The Importance of Payroll Organization
One of the most important types of reports that a small business will generate is that of payroll, which helps to track how much money an employee is owed, how much money needs to be withheld for tax purposes and other key aspects of paying workers. Having a reliable and accurate payroll organization system in place is an absolute must for any small business, as these systems help to cut down on payroll/payment errors and save money/time. The last thing a business owner wants to deal with is an employee whose paycheck was short; the right payroll system helps business owners avoid exactly these types of issues.
Likewise, depending on the industry in which the business operates, a robust payroll management system may be required as a part of industry compliance regulations. As a small business accountant, it will be your responsibility to help business owners choose and implement the right payroll management system.
What Financial Reports Does a Small Business Need?
The right financial reports can help business owners better understand how much money a company is bringing in, how much they’re spending and what their overall bottom line is looking like. An experienced small business accountant will understand which financial reports are best suited to a particular business and how to run those reports.
Some of the more commonly used financial reports among small businesses include:
- Profit and Loss Statements – A report that tracks the difference between business debits and credits for a given period of time. This type of report is useful in providing a broad look at a company’s financial health.
- Balance Sheets and General Ledger – This type of financial report tracks a company’s assets versus its debts at any given time. Like a profit and loss statement, this type of report can help a company get a better perspective on its financial health, its assets and its liabilities. A balance sheet may also come in handy for a business that is looking to take out an additional loan for any reason.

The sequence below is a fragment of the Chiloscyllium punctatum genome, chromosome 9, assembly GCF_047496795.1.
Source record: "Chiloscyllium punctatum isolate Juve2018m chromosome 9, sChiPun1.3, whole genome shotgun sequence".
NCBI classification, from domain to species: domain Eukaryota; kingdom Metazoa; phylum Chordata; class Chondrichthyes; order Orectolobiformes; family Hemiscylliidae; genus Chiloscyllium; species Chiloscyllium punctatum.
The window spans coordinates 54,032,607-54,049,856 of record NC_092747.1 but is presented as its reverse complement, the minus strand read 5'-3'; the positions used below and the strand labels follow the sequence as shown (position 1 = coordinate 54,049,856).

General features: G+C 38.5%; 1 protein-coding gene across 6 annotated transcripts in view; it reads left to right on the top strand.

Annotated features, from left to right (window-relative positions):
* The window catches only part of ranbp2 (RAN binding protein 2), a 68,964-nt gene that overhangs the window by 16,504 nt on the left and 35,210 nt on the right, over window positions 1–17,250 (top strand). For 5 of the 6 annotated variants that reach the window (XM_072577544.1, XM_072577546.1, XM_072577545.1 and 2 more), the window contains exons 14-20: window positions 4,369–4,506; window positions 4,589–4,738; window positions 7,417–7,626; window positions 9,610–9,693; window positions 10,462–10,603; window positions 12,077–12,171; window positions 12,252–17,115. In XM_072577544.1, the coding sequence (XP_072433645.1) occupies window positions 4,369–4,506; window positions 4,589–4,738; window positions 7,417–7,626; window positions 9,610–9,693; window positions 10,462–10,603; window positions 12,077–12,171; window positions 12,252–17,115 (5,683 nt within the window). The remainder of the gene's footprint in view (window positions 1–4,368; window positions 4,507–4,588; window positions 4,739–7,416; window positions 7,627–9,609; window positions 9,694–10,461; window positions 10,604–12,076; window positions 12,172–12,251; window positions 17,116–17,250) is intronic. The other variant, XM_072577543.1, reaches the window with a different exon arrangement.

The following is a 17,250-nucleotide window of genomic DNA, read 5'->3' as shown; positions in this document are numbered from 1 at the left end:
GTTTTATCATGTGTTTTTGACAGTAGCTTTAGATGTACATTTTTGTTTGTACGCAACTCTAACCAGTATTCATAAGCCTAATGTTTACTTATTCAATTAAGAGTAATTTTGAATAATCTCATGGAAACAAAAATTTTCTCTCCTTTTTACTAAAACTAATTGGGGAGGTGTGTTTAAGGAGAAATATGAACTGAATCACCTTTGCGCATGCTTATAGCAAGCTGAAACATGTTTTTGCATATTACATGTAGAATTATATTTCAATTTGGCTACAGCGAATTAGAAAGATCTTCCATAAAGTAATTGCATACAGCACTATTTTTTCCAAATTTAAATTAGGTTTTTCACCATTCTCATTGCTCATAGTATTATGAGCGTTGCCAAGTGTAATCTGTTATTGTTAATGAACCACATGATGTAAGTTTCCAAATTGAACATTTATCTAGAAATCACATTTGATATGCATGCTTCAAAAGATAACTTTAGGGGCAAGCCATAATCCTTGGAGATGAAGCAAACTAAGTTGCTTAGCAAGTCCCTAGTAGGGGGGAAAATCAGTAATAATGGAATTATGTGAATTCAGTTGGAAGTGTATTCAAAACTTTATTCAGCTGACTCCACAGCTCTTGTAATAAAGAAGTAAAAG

- Cash Flow Statements – Businesses need to know how much cash they have available at any given time, especially when it comes to purchasing supplies and paying employees. A cash flow statement will tell a business just that, tracking where money is coming and going so business owners can spend wisely.
- Accounts Payable/Receivable Reports – Running regular accounts payable and accounts receivable reports is necessary for keeping track of what money the business is still owed and what payments still need to be made.
Keeping Up-to-Date on Taxes
Perhaps any business owner’s least favorite thing is that of handling business taxes. Often, small business owners will turn over their taxes to their accountants in order to save themselves the time, money and hassle.
With this in mind, accountants should familiarize themselves with the basics of small business taxes. This includes understanding the different types of taxes that small businesses often have to pay, as well as any exemptions, deductions or credits for which a small business may qualify. In some cases, a business may also be expected to pay taxes quarterly rather than annually, so this is something an accountant will need to be aware of and prepare for as well.